Testing the current through the LED lamp connected to a solar panel
Testing the current through the LED lamp connected to a solar panel

Step 3: Test an LED

Position the LED about one foot above the panel and turn it on. The LED should light up. If it doesn’t, recheck the wiring and the multimeter’s settings.

Step 4: Check the Current

Obtain a current reading on the multimeter.

It will show you exactly what current is passing through the LED. Check the LED’s specifications to see if this current is sufficient.


How many solar panels can I wire together?

You can wire as many solar panels as you have space for and can afford.

The real questions should be how much output you need, whether you can store the extra charge, and what you will use the solar-powered system for. Consider all these issues and decide based on the available space, how much you can afford, how many batteries you have, and how much electrical power you need.

Can I mix different voltage panels?

You can mix different voltage panels, but using panels of the same type is better because they will be easier to work with. Decide whether you want a 12V, 24V, or higher system and stick to it.

Suppose you wired two 12V panels in series for a total voltage output of 24V. It’s technically possible to wire another 24V panel in parallel, but you now have a mixed setup that may become difficult to manage if it expands further.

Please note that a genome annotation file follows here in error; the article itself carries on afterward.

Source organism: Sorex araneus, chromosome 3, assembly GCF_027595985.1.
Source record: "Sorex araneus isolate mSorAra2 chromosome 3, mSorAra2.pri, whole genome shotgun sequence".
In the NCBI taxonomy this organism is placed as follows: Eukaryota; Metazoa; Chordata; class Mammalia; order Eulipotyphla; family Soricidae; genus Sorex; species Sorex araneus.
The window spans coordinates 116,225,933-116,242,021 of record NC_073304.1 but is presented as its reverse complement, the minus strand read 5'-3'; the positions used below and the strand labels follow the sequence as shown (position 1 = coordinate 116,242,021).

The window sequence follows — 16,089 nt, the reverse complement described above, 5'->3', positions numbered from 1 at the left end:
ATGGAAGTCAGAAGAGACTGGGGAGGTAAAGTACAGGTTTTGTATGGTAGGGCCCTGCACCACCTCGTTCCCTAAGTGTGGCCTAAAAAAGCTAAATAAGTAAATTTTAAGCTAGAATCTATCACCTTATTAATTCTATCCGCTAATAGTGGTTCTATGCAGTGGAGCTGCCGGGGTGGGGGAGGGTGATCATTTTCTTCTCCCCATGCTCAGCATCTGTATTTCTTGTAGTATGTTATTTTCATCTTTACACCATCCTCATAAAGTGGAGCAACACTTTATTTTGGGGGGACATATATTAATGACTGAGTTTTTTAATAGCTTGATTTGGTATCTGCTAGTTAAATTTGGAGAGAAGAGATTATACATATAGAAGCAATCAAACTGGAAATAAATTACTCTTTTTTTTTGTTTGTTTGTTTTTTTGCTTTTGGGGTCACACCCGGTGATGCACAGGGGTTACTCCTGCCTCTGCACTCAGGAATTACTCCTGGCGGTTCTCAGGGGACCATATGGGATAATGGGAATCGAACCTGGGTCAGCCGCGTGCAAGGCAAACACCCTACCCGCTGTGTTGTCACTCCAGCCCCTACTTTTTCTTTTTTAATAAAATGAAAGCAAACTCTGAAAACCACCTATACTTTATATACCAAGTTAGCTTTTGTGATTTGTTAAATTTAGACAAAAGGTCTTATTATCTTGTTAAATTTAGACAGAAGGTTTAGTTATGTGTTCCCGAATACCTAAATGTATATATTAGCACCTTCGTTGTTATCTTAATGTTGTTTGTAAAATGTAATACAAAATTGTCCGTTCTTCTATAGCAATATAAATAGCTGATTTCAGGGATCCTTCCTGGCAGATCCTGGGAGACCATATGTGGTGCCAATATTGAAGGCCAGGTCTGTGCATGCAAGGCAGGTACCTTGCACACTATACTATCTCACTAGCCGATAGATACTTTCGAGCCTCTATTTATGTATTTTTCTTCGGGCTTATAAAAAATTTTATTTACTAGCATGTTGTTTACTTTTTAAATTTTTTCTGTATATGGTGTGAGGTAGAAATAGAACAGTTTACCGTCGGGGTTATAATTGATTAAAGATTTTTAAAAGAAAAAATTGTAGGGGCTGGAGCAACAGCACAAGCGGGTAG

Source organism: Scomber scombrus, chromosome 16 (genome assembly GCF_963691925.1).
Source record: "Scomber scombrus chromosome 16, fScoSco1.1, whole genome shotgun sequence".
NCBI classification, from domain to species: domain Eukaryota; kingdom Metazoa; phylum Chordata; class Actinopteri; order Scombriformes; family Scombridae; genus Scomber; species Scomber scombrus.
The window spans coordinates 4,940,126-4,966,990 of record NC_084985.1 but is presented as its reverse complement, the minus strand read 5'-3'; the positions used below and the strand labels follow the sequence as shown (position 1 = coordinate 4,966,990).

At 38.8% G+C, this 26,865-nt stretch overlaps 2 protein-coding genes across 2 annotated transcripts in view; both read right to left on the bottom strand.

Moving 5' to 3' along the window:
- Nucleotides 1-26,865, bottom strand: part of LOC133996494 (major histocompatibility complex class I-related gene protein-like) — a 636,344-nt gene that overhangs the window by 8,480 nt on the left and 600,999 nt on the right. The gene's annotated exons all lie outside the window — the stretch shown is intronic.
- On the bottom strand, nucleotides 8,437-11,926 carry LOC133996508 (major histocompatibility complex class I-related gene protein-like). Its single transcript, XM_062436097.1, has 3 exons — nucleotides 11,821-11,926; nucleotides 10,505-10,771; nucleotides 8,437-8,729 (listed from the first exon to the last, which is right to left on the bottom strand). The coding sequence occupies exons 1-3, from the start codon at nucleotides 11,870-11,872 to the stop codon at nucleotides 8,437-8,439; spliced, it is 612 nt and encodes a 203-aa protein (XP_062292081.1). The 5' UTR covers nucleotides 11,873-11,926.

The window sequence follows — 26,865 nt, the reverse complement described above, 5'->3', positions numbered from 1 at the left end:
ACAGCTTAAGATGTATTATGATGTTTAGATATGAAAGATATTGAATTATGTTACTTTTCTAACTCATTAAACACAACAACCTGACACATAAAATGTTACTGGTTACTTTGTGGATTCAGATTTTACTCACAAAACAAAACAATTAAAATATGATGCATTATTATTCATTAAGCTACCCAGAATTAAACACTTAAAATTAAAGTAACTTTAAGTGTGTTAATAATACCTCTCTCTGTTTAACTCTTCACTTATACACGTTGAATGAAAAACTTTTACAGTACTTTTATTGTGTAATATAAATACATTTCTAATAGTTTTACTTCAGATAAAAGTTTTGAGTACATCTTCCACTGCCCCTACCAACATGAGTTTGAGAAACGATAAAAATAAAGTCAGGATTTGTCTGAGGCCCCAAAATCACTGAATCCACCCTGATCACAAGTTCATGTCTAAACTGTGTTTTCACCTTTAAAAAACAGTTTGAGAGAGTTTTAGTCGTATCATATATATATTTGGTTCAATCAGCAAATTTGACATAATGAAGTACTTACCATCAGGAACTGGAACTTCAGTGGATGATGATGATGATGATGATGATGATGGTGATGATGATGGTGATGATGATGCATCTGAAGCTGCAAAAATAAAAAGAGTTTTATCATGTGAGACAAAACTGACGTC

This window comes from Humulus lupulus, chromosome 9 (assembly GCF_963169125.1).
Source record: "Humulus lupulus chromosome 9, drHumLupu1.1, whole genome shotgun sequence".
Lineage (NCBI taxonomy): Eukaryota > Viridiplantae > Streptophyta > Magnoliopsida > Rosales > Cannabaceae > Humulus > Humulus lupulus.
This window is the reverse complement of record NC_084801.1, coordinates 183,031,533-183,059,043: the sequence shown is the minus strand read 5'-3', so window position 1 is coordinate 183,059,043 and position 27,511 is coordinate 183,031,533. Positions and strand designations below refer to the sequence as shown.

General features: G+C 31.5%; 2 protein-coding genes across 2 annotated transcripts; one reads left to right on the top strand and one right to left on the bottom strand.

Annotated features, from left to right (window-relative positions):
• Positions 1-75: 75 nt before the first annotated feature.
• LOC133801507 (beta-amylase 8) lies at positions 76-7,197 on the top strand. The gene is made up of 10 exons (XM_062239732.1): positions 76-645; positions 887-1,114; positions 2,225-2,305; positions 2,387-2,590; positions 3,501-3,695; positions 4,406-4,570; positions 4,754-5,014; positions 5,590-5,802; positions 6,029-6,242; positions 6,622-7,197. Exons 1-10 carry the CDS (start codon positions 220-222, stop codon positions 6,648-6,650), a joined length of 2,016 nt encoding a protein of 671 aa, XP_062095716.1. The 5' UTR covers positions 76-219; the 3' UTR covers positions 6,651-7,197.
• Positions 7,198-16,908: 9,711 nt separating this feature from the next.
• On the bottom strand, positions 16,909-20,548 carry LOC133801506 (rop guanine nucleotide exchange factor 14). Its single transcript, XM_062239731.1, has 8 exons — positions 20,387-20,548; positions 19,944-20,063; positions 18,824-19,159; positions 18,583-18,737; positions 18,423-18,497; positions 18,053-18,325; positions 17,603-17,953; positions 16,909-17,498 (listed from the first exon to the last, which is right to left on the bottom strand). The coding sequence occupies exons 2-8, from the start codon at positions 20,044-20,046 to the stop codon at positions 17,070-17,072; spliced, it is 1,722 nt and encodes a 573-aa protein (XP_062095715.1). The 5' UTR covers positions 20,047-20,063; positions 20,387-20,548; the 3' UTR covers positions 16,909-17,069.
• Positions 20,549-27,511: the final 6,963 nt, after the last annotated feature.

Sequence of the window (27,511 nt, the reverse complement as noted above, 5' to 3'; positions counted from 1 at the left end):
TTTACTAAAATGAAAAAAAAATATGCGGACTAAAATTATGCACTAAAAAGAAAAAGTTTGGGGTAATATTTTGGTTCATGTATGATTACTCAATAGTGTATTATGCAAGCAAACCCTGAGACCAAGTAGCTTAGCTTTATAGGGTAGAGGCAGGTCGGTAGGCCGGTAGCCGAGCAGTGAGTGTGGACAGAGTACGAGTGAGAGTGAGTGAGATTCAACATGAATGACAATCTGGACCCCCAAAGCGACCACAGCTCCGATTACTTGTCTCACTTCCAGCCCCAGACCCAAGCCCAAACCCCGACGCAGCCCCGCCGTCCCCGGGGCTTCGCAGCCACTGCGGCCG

Do the solar panels charge quicker in series or parallel?

A series arrangement would give a higher voltage output and potentially allow quicker charging if that’s what you’re after. But, consider the pros and cons of both arrangements.

What batteries would you recommend I use with my solar panels?

I covered this in another article. You can read it here.

You have several options for using a battery in your solar-powered system. They include regular lead-acid batteries of different types, lithium-ion batteries with more charging cycles and a longer lifespan, and flow batteries. In the table below, I’ve given a roundup of the differences between the three options available to help you decide.

Battery TypeCharge-Discharge CyclesLifespan (in years)

Generally, go for a lead-acid battery if you have a small setup or budget. Otherwise, use a flow battery for the longest potential lifespan, which, as you may expect, will be the most expensive option, or a lithium-ion battery for a balance between the two.


Q1: Can I wire up solar panels all by myself?

A: Absolutely! With a dash of patience, a sprinkle of safety, and a good measure of this guide, you’ll harness the sun’s energy in no time. Remember, every big change starts with flipping a small switch!

Q3: Series or Parallel – which wiring setup should I go for?

A: It’s like choosing between a chocolate or a vanilla scoop; each has its flavor! Series wiring boosts your voltage, ideal for a high-powered performance. On the other hand, parallel wiring ups the current, keeping things flowing smoothly even if a panel decides to take a nap. Your choice would ride on your system’s appetite for power and the kind of solar banquet you aim for!